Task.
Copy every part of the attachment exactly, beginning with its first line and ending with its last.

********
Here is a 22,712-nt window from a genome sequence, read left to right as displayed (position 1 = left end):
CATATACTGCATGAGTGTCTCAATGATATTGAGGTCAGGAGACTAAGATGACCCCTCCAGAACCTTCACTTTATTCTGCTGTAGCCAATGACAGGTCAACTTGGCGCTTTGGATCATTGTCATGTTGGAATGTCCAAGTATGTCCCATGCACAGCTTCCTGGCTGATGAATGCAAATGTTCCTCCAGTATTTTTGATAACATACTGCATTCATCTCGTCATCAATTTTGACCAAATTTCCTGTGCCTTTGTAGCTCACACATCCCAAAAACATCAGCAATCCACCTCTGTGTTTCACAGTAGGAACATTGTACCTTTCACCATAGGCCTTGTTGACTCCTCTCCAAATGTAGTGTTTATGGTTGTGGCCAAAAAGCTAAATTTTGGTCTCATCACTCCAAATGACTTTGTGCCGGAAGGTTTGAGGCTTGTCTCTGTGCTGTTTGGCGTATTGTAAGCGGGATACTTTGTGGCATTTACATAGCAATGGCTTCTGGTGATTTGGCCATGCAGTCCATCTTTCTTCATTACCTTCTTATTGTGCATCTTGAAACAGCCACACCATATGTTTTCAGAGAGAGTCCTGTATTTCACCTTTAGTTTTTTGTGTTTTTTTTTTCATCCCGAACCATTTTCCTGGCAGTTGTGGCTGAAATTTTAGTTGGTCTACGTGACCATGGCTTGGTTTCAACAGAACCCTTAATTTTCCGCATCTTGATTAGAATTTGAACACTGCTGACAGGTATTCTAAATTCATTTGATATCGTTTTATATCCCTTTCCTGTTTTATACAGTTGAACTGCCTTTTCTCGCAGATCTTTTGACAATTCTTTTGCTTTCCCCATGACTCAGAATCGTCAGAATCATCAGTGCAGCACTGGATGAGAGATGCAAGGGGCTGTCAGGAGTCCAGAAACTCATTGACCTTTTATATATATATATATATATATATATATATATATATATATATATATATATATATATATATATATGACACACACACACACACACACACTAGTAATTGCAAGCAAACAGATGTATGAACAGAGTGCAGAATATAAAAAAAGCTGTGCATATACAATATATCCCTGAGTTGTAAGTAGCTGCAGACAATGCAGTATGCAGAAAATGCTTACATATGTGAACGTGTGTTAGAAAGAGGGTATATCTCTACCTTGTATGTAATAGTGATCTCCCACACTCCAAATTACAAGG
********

Here is a 22,712-nt window from a genome sequence, read left to right as displayed (position 1 = left end):
CATATACTGCATGAGTGTCTCAATGATATTGAGGTCAGGAGACTAAGATGACCCCTCCAGAACCTTCACTTTATTCTGCTGTAGCCAATGACAGGTCAACTTGGCGCTTTGGATCATTGTCATGTTGGAATGTCCAAGTATGTCCCATGCACAGCTTCCTGGCTGATGAATGCAAATGTTCCTCCAGTATTTTTGATAACATACTGCATTCATCTCGTCATCAATTTTGACCAAATTTCCTGTGCCTTTGTAGCTCACACATCCCAAAAACATCAGCAATCCACCTCTGTGTTTCACAGTAGGAACATTGTACCTTTCACCATAGGCCTTGTTGACTCCTCTCCAAATGTAGTGTTTATGGTTGTGGCCAAAAAGCTAAATTTTGGTCTCATCACTCCAAATGACTTTGTGCCGGAAGGTTTGAGGCTTGTCTCTGTGCTGTTTGGCGTATTGTAAGCGGGATACTTTGTGGCATTTACATAGCAATGGCTTCTGGTGATTTGGCCATGCAGTCCATCTTTCTTCATTACCTTCTTATTGTGCATCTTGAAACAGCCACACCATATGTTTTCAGAGAGAGTCCTGTATTTCACCTTTAGTTTTTTGTGTTTTTTTTTTCATCCCGAACCATTTTCCTGGCAGTTGTGGCTGAAATTTTAGTTGGTCTACGTGACCATGGCTTGGTTTCAACAGAACCCTTAATTTTCCGCATCTTGATTAGAATTTGAACACTGCTGACAGGTATTCTAAATTCATTTGATATCGTTTTATATCCCTTTCCTGTTTTATACAGTTGAACTGCCTTTTCTCGCAGATCTTTTGACAATTCTTTTGCTTTCCCCATGACTCAGAATCGTCAGAATCATCAGTGCAGCACTGGATGAGAGATGCAAGGGGCTGTCAGGAGTCCAGAAACTCATTGACCTTTTATATATATATATATATATATATATATATATATATATATATATATATATATATATATATATATGACACACACACACACACACACACTAGTAATTGCAAGCAAACAGATGTATGAACAGAGTGCAGAATATAAAAAAAGCTGTGCATATACAATATATCCCTGAGTTGTAAGTAGCTGCAGACAATGCAGTATGCAGAAAATGCTTACATATGTGAACGTGTGTTAGAAAGAGGGTATATCTCTACCTTGTATGTAATAGTGATCTCCCACACTCCAAATTACAAGG